Gary Spaulding, Senior Gleaner Writer
In a move to smash what law-enforcement officers are describing as a major extortion ring, involving at least three major gangs that have been making a killing in the busy downtown commercial district, the Kingston Central Police Division has seized control of two hot spots in the area.
With the pace of operations in the shipping district stepping up as the climax of the festive season approaches, senior police officers yesterday shepherded their teams through the crowded area.
They were closely manning the former extortion haven located beside the Church Street-based Wolmer's Arcade and the historic Kingston Parish Church, South Parade.
"This will put a big dent in the operations of the extortionists," said commanding officer of the Central Police Division, Superintendent Michael Scott.
He told The Gleaner the decision to take over the premises, owned by the Kingston and St Andrew Corporation (KSAC), was influenced by rampant gang feuds in recent times.
FIGHTING FOR CONTROL
Scott told The Gleaner that three major area gangs have been fighting for control of the extortion zone.
But yesterday, instead of the extortionists, team members bedecked in KSAC-marked vests collected fees from motorists who used the car park.
Scott said displaced gangs are from Tel Aviv in Central; Johns Lane and the Bartley Building in downtown.
"Their members were the ones featured in the feuds," said Scott. "On a given day, before the KSAC took it over, the extortionists demanded fees from motorists."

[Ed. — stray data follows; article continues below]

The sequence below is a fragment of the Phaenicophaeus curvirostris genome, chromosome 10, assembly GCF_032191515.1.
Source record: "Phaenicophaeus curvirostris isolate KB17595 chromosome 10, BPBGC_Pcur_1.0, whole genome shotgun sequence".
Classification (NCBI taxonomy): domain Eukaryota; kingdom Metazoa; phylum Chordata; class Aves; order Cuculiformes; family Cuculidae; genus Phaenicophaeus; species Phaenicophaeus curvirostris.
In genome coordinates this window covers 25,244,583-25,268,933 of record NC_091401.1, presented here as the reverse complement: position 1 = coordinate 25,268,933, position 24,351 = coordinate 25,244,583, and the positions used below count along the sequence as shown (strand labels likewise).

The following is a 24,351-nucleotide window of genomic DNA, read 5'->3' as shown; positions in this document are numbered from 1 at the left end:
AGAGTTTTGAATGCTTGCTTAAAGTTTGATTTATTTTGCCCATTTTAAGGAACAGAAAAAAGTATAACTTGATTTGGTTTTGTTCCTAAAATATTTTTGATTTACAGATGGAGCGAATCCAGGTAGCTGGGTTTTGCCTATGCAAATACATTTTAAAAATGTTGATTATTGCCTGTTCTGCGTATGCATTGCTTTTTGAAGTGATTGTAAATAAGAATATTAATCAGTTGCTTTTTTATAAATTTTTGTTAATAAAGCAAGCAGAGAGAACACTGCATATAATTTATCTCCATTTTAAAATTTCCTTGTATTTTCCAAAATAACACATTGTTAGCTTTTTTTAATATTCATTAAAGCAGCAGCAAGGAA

He told The Gleaner that efforts by the warring factions to ward off the feuds by allocating the area for each gang to receive a bite of the extortion proceeds did not always work, as some members frequently breached the arrangements by encroaching on the area.
"This resulted in the stabbing of one man and the shooting up of areas," said Scott. "It was for this reason that they went to the KSAC to outline their plans to wrest control from the hoodlums."
Scott told The Gleaner that, based on what he observed in the aftermath of last Friday's takeover, the illegal venture was quite lucrative in the past for the extortionists.
"The KSAC was able to rake in thousands in just one day," he said. "That tells you something of the gang's income on a daily basis."
He said that after the warring factions began to explode, the Central Police Division initiated a strategy that it presented to the KSAC to take over the property.
Deputy superintendent in charge of operations, Earl Jagon, told The Gleaner that after cleaning up the North Parade taxi stand in the vicinity of the Ward Theatre, the police turned their attention to South Parade.
"We started on Friday and we are targeting extortionists in the Kingston Metropolitan Region (KMR)," he said.
Asked about sustainability given the spate of short-lived operations in downtown Kingston by the police, Scott said this is just a start.
"The spate of intimidation to which motorists were subjected has come to an end."
As some motorists fussed over the $100-per-hour charge as well as the absence of parking guides, Scott told The Gleaner that the police were in the process of drafting a plan to assist the KSAC.
He said the police have given the KSAC its undertaking to always be in the area.
"It's a teething process," he said, "but things have been proceeding relatively smoothly."